Monday, January 28, 2013

Chill Out and Cheer Up with St. Thomas

"Blessed be the Lord; for love of him St. Thomas Aquinas spent long hours in prayer, study and writing." (Lauds, Jan. 28th)

the following is a re-run of a popular post from last year.

St. Thomas Aquinas is a favorite in our family, so we will certainly be praying the full office in his honor, using the common for doctors of the Church.   My husband's degree is in Thomistic  philosophy, and we've sent three of our brood to the wonderful Thomas Aquinas College in Santa Paula, California. (Would have sent more of them, but their admissions standards includes high mathematics SAT scores, and some of our kids, unfortunately, take after me in that department.)
 I'm not  a  scholar, but whenever I dip into the Summa, I am  impressed and delighted at  St. Thomas' method of setting out a question, stating objections, and then giving  his reasoned conclusion. I love GK Chesterton's biography of St.Thomas, which you can get for only $2 on Kindle. What stands out in St. Thomas' life, even more than his intellect, is his purity, and I don't mean just in the chastity sense, but pure as in single-hearted. He had no interest in his academic reputation or importance or  career. All he cared about was Truth.

St. Thomas reasoned and wrote about thousands of topics. These ranged from  sublime to  practical. Book II of the Summa deals with the moral and spiritual life.  One section, "Of the remedies for sorrow or pain"(Part I Q.38), contains much of the same advice that we still see today when we open those magazines whose covers promise " Simple Ways to Lift Your Mood". St. Thomas recommends that we:
1. Vent a bit:"tears and groans assuage sorrow... a hurtful thing hurts yet more if we keep it shut up."
2. Indulge yourself in some way:"sorrow is driven out by pleasure"
3. Take a hot bath and get a good night's sleep: "sorrow,by its nature, is contrary to the vital movement of the body; and consequently whatever restores the bodily nature to its due state of vital movement, is opposed to sorrow and assuages it."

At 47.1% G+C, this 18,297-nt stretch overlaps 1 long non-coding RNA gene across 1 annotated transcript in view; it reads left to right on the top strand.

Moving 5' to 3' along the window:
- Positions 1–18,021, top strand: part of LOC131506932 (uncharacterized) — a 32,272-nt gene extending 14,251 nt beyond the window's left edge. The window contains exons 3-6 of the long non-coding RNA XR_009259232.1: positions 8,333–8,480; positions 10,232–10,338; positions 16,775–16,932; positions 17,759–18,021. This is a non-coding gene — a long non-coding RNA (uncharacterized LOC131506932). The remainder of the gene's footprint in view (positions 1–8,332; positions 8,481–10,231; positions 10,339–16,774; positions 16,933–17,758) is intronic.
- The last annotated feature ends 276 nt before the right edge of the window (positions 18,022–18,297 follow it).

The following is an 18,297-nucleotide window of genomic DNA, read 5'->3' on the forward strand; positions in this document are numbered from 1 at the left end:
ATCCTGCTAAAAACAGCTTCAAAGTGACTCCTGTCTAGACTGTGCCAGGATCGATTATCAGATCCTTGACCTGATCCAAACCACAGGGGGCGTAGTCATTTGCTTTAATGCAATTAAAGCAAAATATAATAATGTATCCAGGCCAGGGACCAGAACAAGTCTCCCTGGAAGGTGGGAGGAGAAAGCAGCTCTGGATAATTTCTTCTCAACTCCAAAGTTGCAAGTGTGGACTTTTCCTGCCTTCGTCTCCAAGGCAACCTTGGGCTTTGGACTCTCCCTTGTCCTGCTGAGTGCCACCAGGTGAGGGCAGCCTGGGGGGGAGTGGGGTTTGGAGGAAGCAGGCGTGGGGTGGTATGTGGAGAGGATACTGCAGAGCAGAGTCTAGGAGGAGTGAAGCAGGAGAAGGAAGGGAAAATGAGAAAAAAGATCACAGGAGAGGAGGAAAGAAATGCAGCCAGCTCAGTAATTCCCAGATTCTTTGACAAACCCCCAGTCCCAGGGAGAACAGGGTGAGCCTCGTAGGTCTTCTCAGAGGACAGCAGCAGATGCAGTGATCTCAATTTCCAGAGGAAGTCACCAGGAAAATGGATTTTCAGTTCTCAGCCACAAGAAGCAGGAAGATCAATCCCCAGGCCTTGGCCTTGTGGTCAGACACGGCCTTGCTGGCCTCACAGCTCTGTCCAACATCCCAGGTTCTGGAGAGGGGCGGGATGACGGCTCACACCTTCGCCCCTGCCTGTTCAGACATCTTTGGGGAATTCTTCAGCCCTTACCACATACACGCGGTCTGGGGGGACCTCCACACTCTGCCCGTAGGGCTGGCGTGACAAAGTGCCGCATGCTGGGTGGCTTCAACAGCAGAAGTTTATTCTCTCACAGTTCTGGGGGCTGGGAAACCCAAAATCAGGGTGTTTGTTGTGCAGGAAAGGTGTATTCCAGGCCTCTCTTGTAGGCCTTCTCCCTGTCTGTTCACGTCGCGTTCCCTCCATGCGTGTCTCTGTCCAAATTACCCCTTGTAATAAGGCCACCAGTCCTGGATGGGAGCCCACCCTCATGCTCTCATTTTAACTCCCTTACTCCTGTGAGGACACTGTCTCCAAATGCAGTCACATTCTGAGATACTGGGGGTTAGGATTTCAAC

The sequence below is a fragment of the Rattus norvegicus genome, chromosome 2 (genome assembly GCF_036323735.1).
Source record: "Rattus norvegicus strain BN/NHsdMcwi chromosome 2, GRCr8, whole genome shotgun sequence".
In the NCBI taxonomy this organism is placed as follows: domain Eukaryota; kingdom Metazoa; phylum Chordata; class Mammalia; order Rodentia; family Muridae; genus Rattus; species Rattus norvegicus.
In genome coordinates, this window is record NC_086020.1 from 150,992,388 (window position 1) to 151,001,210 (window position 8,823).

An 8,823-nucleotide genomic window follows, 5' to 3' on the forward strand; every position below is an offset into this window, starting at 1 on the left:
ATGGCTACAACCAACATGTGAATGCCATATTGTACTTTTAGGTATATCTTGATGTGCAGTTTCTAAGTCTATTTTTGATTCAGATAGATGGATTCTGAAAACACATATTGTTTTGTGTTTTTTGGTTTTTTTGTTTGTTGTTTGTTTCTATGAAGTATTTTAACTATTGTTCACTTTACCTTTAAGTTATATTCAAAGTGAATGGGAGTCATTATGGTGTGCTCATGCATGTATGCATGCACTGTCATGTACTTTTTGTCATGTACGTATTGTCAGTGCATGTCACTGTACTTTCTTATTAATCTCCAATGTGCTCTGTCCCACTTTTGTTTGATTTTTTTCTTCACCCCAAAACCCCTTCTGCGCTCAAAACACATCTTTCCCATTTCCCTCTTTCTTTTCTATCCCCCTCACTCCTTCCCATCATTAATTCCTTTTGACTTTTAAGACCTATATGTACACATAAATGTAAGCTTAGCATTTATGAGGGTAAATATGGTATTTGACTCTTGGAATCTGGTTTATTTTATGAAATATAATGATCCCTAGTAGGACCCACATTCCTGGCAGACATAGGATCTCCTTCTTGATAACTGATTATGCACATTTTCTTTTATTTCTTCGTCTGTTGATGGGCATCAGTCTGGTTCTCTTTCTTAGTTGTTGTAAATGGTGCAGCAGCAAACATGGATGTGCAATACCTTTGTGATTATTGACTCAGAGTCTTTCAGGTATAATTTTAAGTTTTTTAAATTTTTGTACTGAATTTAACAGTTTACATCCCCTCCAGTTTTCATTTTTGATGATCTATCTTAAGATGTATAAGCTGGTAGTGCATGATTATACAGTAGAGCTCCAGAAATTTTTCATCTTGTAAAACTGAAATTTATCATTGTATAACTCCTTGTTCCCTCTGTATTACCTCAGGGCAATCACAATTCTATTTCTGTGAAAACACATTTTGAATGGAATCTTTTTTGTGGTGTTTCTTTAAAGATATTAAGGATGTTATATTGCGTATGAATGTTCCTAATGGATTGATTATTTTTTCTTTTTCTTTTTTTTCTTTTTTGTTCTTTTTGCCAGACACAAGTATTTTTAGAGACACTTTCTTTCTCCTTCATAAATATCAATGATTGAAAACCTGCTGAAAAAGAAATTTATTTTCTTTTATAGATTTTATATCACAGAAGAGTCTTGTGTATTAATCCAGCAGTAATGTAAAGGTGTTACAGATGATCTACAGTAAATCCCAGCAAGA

5. Talk to a friend:"when a man's friends condole with him, he sees that he is loved by them and this affords him pleasure."
Last and not usually mentioned in today's articles:
6. Contemplate the Truth: "And therefore, in the midst of tribulations, men men rejoiced in the contemplation of divine things and of future the powers of the soul there is an overflow from the higher to the lower powers; and accordingly,the pleasure of contemplation overflows so as to mitigate even that pain which is in the senses."
All in all, great advice to help you forget your troubles and get us through the dreary days of winter. Now I think I'll take a bath, have some hot chocolate, and go get a good night's sleep. I'll save contemplating the truth for the next hour of the liturgy.


  1. Oh Daria, thank you for this post.
    It is very timely, as my husband has been grieving the recent loss of a parent, and I feel so helpless to help his sorrow. These points by St Thomas Aquinas are so perfect. Thank you again.

    1. I think the very first comment you ever made on this blog was last year when I first ran this post. Thanks for sticking around.
      I'm sorry for you husband's loss. Will keep him in my prayers today. Probably the best you can do for him is prayer+being there. God bless you.

    2. Isn't that amazing? (about my first post)
      Thank you for your kind words, Daria, and most of all for your prayers.

  2. Thank you for this post. I love how St. Thomas could clearly articulate the opposing view. A friend of mine took a philosophy course where the teacher assigned them to read the proofs of God part of the Summa. One student then wrote about how much an atheist St. Thomas was, to which the teacher replied, "Did you read the entire assignment?" The student, of course, had only read the first few pages.